designer / husband / hurricane survivor
Every interview has a moment where my internal paranoia is silenced. The culprit is my subject's humanity transmitted when they speak. For a moment, everything is illuminated and I truly hear them. For Terrence, it was when he talked about Hurricane Katrina. He spoke of moving away from where he grew up with fondness and heartbreak, and I was right there with him.
The small, dim room we sat in while sucking on mints evaporated and I imagined losing, the one thing we hold dear as American's, our agency.
"If you told me when I was younger that I was going to live here, I would have said, "you're absolutely crazy. There's just no way. Texas? Never."
"So home for me at this stage in my life is pretty much anything I can pack in a car, including my wife (laughs) and go somewhere. Having everything destroyed because of a flood really changes your perspective on what a home is and what valuables are."
"New Orleans has this amazing capacity for hospitality. The restaurants there, the food, the community; we all gathered around food and each other. A lot of people were really poor, but we still had a community. So it wasn't like we had these extravagant gatherings but in many ways, they were all extravagant gatherings. New Orleans was one place where you could always wake up and find yourself in the middle of a parade accidentally.
The other thing about New Orleans is it's pretty violent. So parades and sometimes there are gunshots really close to you but the people there are magnificent."
On choosing Austin
"As an African-American, Texas was never one of the places that I wanted to visit. Trying to find the places where you can go, where you can stick together and not be the only African-American can be still pretty challenging in America. Austin was never on my radar.
I've been in Austin for 12 years. I came here because of Hurricane Katrina. During hurricanes in New Orleans, you pretty much have a party because everything shuts down. And no one really leaves unless things get serious. Every year, I would pick a place to travel to just to check it out. A college friend of mine lived in Weberville (near Austin) and encouraged me to visit.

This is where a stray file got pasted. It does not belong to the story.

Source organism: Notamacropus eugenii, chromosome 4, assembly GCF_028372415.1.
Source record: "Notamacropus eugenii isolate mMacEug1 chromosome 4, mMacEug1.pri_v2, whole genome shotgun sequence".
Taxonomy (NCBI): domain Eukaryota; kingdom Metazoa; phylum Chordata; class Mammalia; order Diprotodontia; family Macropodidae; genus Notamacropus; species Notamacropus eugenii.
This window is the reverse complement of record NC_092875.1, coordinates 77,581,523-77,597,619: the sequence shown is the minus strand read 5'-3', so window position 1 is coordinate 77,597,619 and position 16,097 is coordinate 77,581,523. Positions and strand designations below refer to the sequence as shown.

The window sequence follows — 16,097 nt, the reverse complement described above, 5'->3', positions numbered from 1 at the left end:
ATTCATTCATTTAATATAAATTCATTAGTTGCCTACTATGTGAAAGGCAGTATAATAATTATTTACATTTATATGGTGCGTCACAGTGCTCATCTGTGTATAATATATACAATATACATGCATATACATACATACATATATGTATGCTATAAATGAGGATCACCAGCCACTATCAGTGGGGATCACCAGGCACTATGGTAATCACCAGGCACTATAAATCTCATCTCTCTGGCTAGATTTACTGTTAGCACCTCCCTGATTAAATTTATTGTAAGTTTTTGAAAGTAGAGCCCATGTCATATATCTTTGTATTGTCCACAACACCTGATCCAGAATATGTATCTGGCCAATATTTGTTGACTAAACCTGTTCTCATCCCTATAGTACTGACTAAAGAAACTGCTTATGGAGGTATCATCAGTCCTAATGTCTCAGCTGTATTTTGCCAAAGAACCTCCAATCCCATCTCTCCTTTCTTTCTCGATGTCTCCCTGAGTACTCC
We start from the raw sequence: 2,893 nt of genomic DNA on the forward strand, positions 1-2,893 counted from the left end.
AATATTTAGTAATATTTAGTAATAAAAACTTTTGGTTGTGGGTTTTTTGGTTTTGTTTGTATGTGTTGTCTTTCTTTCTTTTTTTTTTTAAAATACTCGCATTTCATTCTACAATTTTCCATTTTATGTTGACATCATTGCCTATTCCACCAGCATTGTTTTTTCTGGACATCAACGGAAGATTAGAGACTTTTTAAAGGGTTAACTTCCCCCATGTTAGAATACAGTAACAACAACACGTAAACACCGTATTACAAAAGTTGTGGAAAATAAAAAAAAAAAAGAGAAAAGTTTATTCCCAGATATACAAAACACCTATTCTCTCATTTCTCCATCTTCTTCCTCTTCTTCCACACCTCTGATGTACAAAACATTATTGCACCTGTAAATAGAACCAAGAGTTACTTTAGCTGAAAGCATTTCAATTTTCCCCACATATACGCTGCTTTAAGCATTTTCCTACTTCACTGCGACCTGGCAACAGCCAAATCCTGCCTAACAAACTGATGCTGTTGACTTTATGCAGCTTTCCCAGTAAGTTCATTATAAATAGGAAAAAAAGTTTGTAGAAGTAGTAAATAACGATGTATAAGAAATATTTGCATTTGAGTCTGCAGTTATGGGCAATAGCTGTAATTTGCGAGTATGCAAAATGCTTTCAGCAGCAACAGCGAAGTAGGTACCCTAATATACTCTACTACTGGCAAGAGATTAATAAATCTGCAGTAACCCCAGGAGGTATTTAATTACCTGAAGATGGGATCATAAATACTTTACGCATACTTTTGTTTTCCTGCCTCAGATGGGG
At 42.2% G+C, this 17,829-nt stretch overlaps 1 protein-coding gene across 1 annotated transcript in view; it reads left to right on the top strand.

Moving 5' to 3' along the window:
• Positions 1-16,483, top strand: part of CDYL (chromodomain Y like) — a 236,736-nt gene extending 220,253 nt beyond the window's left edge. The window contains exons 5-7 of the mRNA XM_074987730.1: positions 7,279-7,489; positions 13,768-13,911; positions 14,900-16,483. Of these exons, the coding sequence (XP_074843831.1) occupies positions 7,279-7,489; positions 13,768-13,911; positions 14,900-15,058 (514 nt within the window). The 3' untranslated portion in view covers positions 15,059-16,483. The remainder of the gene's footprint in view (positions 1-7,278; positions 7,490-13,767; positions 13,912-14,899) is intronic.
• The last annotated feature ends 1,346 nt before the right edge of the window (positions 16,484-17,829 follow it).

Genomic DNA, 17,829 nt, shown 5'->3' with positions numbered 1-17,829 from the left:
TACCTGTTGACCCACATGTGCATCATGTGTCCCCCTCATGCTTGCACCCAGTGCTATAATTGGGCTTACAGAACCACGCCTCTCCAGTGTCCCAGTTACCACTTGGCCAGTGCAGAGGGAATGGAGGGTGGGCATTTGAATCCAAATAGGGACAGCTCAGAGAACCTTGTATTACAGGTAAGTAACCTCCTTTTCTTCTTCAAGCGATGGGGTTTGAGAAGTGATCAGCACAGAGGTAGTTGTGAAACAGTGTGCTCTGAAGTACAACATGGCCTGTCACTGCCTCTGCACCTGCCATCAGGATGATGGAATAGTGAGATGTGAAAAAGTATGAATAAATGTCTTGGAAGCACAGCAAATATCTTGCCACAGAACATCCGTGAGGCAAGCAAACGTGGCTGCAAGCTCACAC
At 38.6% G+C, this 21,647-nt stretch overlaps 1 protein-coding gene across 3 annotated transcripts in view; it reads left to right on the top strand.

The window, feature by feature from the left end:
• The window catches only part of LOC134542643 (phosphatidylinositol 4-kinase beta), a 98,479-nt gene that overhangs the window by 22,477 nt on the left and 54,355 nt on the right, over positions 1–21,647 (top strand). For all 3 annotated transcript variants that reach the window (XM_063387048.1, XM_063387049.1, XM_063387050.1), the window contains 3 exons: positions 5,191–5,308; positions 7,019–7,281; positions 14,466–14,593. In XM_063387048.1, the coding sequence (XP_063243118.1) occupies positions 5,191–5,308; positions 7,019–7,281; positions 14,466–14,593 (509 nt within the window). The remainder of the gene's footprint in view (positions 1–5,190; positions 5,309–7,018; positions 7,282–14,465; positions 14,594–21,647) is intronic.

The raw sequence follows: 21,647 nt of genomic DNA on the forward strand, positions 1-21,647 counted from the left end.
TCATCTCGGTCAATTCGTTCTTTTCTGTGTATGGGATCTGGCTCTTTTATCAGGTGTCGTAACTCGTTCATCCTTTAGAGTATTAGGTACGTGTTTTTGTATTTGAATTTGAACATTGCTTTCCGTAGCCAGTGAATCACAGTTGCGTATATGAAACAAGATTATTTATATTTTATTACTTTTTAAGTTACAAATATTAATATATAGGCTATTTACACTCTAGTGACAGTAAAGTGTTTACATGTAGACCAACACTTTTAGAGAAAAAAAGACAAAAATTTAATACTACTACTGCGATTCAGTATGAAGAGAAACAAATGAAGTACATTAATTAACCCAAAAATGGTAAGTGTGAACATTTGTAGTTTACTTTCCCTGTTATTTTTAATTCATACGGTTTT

So I decided while the hurricane was coming, I should go visit him. Austin surprised me. We drove into town, and I was like, "oh okay it's not just tumbleweeds, it's not that bad."
It just so happened that when we arrived in Austin, we saw where it was growing and similarities in the real estate market, so we said "let's just buy here while it's inexpensive. And then wait a while and move someplace else."
Intentions were never really to stay. We always had these dreams of moving at Atlanta because of all the African-American creatives out there and it's still on our radar. But this has been a very long and interesting detour."
On diversity in Austin
"It’s not diverse enough. Honestly, I don't think that there are enough cultural structures here that foster growth especially for an African-American. And the African-American community is different. In New Orleans, it was and is primarily African-American. So this was a large adjustment.
Reaching out to other ethnicities is not exactly easy either. And I think after a while of trying to do that, I just gave up and decided that it would be nice to look other places for what I crave which is just different places for food(laughs.) I’m kidding.
I truly crave places where I can go and get lost. That's one of my most favorite things to do as a creative: to be surrounded by something that I don't know or something that's foreign to me and discover new things within it. But, it's really hard to do that in a place where everything is this homogeneous.
And you know, part of that is my fault too. Not every white person is the same. And you can look and have conversations to find out that there's a lot of diversity within Austin but it's just visually not as satisfying."
On his younger self
"First paragraph: Keep dribbling.
I wanted to play point guard. Well actually, I just wanted to play basketball. For my junior varsity or something like that.
But the hoop at my house broke and my mom wouldn't let me go around the corner because they were selling drugs and doing dumb shit at the park. So all I could do was dribble down the street.
It just so happens that I got so good that I ended up stealing someone's spot on the team. As a creative, your mindset should be to do your creativity without the expectation and know that that will pay off.
So that's what I would tell my younger self: just do just do the thing. Just dribble and don't worry about the outcome it'll come to you. And to appreciate the process."
From New Orleans, LA
Lives in Austin, TX